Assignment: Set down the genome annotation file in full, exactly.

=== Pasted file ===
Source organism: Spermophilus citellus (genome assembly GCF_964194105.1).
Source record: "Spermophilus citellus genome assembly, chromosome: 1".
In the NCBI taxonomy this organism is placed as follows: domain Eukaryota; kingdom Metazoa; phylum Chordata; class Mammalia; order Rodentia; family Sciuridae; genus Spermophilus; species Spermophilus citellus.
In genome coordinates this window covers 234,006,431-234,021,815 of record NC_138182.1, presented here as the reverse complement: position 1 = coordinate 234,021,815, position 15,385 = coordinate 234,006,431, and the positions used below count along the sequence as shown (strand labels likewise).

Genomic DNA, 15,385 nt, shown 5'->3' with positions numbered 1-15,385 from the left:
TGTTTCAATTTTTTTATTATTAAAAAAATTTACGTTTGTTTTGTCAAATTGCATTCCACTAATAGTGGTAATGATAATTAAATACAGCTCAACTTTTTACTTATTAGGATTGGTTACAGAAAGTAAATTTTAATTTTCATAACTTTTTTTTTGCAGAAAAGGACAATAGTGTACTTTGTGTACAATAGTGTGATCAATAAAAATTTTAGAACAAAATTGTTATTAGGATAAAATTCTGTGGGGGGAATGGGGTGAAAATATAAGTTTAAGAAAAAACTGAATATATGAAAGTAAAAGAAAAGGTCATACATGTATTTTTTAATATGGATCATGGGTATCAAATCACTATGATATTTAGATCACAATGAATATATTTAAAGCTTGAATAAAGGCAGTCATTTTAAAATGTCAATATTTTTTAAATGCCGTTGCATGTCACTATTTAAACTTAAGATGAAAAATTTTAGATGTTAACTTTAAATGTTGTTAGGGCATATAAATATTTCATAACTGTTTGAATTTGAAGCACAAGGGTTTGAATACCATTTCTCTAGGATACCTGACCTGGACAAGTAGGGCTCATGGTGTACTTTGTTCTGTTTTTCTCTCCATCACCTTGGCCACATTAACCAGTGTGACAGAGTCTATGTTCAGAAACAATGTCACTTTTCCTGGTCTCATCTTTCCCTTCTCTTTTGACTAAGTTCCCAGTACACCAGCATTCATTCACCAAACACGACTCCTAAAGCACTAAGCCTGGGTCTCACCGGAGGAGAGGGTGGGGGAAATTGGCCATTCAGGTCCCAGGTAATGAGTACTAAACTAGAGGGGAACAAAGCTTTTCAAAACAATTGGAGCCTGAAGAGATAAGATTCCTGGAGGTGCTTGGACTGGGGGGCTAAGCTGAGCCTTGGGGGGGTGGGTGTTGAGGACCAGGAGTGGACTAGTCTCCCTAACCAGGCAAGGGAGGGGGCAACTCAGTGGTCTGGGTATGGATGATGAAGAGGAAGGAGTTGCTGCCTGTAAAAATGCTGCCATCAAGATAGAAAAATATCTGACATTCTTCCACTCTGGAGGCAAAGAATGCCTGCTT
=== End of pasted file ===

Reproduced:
Source organism: Spermophilus citellus (genome assembly GCF_964194105.1).
Source record: "Spermophilus citellus genome assembly, chromosome: 1".
In the NCBI taxonomy this organism is placed as follows: domain Eukaryota; kingdom Metazoa; phylum Chordata; class Mammalia; order Rodentia; family Sciuridae; genus Spermophilus; species Spermophilus citellus.
In genome coordinates this window covers 234,006,431-234,021,815 of record NC_138182.1, presented here as the reverse complement: position 1 = coordinate 234,021,815, position 15,385 = coordinate 234,006,431, and the positions used below count along the sequence as shown (strand labels likewise).

Genomic DNA, 15,385 nt, shown 5'->3' with positions numbered 1-15,385 from the left:
TGTTTCAATTTTTTTATTATTAAAAAAATTTACGTTTGTTTTGTCAAATTGCATTCCACTAATAGTGGTAATGATAATTAAATACAGCTCAACTTTTTACTTATTAGGATTGGTTACAGAAAGTAAATTTTAATTTTCATAACTTTTTTTTTGCAGAAAAGGACAATAGTGTACTTTGTGTACAATAGTGTGATCAATAAAAATTTTAGAACAAAATTGTTATTAGGATAAAATTCTGTGGGGGGAATGGGGTGAAAATATAAGTTTAAGAAAAAACTGAATATATGAAAGTAAAAGAAAAGGTCATACATGTATTTTTTAATATGGATCATGGGTATCAAATCACTATGATATTTAGATCACAATGAATATATTTAAAGCTTGAATAAAGGCAGTCATTTTAAAATGTCAATATTTTTTAAATGCCGTTGCATGTCACTATTTAAACTTAAGATGAAAAATTTTAGATGTTAACTTTAAATGTTGTTAGGGCATATAAATATTTCATAACTGTTTGAATTTGAAGCACAAGGGTTTGAATACCATTTCTCTAGGATACCTGACCTGGACAAGTAGGGCTCATGGTGTACTTTGTTCTGTTTTTCTCTCCATCACCTTGGCCACATTAACCAGTGTGACAGAGTCTATGTTCAGAAACAATGTCACTTTTCCTGGTCTCATCTTTCCCTTCTCTTTTGACTAAGTTCCCAGTACACCAGCATTCATTCACCAAACACGACTCCTAAAGCACTAAGCCTGGGTCTCACCGGAGGAGAGGGTGGGGGAAATTGGCCATTCAGGTCCCAGGTAATGAGTACTAAACTAGAGGGGAACAAAGCTTTTCAAAACAATTGGAGCCTGAAGAGATAAGATTCCTGGAGGTGCTTGGACTGGGGGGCTAAGCTGAGCCTTGGGGGGGTGGGTGTTGAGGACCAGGAGTGGACTAGTCTCCCTAACCAGGCAAGGGAGGGGGCAACTCAGTGGTCTGGGTATGGATGATGAAGAGGAAGGAGTTGCTGCCTGTAAAAATGCTGCCATCAAGATAGAAAAATATCTGACATTCTTCCACTCTGGAGGCAAAGAATGCCTGCTT